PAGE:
When you and your period hit perimenopause, “go with the flow” can take on a whole new meaning.
Your period flow may stay regular for a while, but if you’re like many women, it might also seem to take on a mind of its own. Most women start perimenopause in their 40's, but for some, skipped cycles and period irregularities (like a heavier flow, which affects nearly 1/3 of those in perimenopause) may begin in their late 30s. This can be normal, and often not cause for concern—but you do want to stay aware.
Let’s look at some of the ways perimenopause may change your flow and when it may be time to call the doc.
In perimenopause, heavy periods can be common—oh, joy, right? Fluctuating hormones are typically to blame: When your estrogen levels are higher compared to your progesterone levels and the balance gets out of whack, your uterine lining thickens—so, when your period starts and your lining sheds, that’s going to mean more bleeding.
It’s also more common during perimenopause to skip a period, which means your uterine lining will continue to build until your next period—and again, the more uterine lining you have to shed, the heavier the bleeding.
What classifies as “heavy” bleeding? Watch for these signs, according to the CDC:
It may seem alarming to bleed this much, especially if your periods have tended to be on the light side. While heavy periods are a common perimenopause symptom, it’s always advised to check with your healthcare provider if you have a significant change in bleeding patterns as this change can be a sign of a more serious condition.
By the time you reach your 40s, you’re used to seeing bright red period blood—but what about brown? What the heck is brown blood doing in your period?! Two words: Hormonal imbalance. Here’s what happens: Our old pal, estrogen, maintains the lining of our uterus. When it plunges, that’s when the lining leaves your body and you start bleeding. During perimenopause, estrogen levels can bounce around a bit, so your uterine lining may break down at different times without being expelled. If it hangs out in your uterus for a while, it turns brown. Basically, brown blood equals “old” blood.
Should you ever be concerned about brown blood? Call your doc if it smells bad, it lasts a long time (several weeks), or you’re running a fever and/or feeling pain.
When estrogen levels fluctuate, as they do when you begin perimenopause, you may have shorter and lighter periods. Shorter cycles can be common in early perimenopause, coming maybe every 2-3 weeks and lasting just a few days. In fact, this can be one of the first signs that your estrogen levels are starting to change. That said, if your flow is suddenly so light that a tampon is uncomfortable, you’ll want to check in with a healthcare provider.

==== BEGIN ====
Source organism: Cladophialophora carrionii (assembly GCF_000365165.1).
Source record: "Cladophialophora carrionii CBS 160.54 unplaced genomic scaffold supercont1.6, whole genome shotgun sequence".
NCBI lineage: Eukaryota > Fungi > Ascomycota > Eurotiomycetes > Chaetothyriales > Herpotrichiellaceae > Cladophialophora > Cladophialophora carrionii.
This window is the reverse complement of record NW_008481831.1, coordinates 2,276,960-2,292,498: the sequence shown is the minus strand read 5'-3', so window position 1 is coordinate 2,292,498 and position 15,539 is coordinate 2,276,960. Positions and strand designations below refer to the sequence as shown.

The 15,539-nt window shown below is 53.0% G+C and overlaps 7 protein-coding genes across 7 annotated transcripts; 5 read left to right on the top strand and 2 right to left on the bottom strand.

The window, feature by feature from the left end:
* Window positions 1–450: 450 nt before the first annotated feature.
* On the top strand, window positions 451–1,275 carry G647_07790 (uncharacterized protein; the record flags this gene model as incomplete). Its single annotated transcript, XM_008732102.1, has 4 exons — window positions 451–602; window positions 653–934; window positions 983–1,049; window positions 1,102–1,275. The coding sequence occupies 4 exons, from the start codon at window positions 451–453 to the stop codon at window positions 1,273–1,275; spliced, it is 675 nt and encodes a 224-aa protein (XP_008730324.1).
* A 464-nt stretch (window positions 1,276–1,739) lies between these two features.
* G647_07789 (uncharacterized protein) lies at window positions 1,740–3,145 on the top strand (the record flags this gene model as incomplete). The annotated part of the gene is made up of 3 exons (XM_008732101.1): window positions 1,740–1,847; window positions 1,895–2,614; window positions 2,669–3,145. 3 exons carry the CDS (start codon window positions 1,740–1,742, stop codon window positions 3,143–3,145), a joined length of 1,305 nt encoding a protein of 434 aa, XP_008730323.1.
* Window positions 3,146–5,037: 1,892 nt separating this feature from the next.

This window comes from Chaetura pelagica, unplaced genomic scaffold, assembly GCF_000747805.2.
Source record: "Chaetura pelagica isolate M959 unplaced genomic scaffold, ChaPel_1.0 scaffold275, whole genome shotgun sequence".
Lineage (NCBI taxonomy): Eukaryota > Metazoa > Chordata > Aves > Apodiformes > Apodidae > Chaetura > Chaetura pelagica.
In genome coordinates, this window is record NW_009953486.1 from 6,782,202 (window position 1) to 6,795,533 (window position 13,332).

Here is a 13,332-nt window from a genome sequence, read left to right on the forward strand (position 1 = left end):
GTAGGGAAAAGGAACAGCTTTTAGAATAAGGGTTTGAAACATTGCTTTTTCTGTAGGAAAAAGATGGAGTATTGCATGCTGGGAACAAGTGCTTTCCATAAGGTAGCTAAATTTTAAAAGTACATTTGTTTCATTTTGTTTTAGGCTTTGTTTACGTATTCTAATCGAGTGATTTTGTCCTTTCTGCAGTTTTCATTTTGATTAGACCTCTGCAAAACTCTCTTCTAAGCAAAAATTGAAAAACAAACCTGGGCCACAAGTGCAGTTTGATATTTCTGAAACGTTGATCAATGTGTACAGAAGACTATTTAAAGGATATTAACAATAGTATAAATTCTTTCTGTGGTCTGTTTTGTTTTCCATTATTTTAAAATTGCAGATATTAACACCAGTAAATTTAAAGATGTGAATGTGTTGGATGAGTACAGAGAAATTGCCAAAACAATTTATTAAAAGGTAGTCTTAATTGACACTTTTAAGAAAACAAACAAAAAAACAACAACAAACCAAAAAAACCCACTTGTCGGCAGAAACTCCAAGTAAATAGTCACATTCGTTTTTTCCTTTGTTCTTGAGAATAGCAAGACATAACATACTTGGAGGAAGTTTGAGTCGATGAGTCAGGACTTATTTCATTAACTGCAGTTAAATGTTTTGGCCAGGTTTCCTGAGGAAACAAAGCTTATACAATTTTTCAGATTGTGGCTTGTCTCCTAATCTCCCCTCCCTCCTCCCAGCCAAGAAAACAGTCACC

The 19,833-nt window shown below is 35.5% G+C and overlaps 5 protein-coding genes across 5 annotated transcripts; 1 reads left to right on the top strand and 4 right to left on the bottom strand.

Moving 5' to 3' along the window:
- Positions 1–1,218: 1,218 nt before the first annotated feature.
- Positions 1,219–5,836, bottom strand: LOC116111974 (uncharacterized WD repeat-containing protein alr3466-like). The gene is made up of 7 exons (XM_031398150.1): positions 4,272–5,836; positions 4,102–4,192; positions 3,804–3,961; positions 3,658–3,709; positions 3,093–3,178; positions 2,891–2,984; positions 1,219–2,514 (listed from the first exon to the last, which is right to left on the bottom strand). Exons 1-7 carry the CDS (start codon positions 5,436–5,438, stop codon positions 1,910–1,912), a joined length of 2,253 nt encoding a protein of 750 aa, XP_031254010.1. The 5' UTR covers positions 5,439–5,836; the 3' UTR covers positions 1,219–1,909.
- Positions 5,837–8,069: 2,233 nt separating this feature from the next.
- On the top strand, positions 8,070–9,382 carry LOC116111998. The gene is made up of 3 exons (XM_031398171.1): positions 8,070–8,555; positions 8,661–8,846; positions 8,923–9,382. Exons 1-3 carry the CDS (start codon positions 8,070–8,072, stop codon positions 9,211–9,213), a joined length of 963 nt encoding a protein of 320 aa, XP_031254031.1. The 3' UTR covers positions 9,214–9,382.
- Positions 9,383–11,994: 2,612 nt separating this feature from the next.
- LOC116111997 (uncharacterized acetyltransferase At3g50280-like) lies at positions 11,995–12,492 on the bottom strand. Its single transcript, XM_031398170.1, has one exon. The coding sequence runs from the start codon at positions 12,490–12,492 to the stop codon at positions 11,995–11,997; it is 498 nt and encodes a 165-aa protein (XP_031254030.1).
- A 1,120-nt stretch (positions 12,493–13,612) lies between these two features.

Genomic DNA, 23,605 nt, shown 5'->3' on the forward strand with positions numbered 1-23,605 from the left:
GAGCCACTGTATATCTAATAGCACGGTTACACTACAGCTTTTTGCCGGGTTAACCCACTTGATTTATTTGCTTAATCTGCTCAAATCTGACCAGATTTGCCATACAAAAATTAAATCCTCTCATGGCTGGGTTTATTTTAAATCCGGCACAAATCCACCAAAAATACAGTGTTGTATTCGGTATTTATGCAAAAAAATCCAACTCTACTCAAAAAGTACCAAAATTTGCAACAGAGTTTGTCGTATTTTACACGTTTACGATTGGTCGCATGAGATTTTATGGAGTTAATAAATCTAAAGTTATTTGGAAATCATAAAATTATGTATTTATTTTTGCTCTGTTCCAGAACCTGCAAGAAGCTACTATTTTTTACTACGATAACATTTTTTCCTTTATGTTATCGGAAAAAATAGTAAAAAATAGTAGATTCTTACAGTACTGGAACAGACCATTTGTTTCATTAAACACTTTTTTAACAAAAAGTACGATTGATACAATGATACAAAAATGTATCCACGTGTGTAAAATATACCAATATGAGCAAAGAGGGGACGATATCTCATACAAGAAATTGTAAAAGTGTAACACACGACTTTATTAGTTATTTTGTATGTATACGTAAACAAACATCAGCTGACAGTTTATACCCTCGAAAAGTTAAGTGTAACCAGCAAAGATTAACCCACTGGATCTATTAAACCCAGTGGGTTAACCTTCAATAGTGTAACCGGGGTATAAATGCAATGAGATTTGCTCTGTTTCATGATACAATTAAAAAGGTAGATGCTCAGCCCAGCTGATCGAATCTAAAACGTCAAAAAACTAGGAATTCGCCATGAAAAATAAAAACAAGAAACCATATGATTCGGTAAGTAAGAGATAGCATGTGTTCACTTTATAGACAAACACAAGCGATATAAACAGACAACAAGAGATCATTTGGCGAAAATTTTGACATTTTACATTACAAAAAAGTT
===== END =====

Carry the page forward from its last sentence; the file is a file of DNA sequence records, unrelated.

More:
This can be really confusing! But hang on for a second—we’ll explain. While it’s true that your estrogen levels typically decrease during perimenopause, this doesn’t happen in a perfectly linear fashion. Sometimes, your estrogen might unexpectedly surge. Your ovaries are still like, “Must produce more mature eggs,” so your body pumps out more follicle stimulating hormone (FSH). This not only increases estrogen, but it also raises your levels of prostaglandins—hormones responsible for the uterine contractions that make you want to crawl in bed with a heating pad and tub of ice cream.
While those hormones are raging, progesterone—a hormone that triggers your period to start—is basically on the decline. Erratic hormone patterns may mean that some months you may not experience a period flow, but you might still have cramps and other PMS symptoms.
Remember, most changes in your period or flow during your 40s are likely due to perimenopause. This may feel unsettling, especially if you’ve been regular for years. It’s extremely important to talk to your healthcare provider if something seems truly off (too much bleeding or periods consistently occurring less than every 3 weeks, for example), but it’s likely that changing hormone levels are most likely what’s behind your period’s erratic behavior.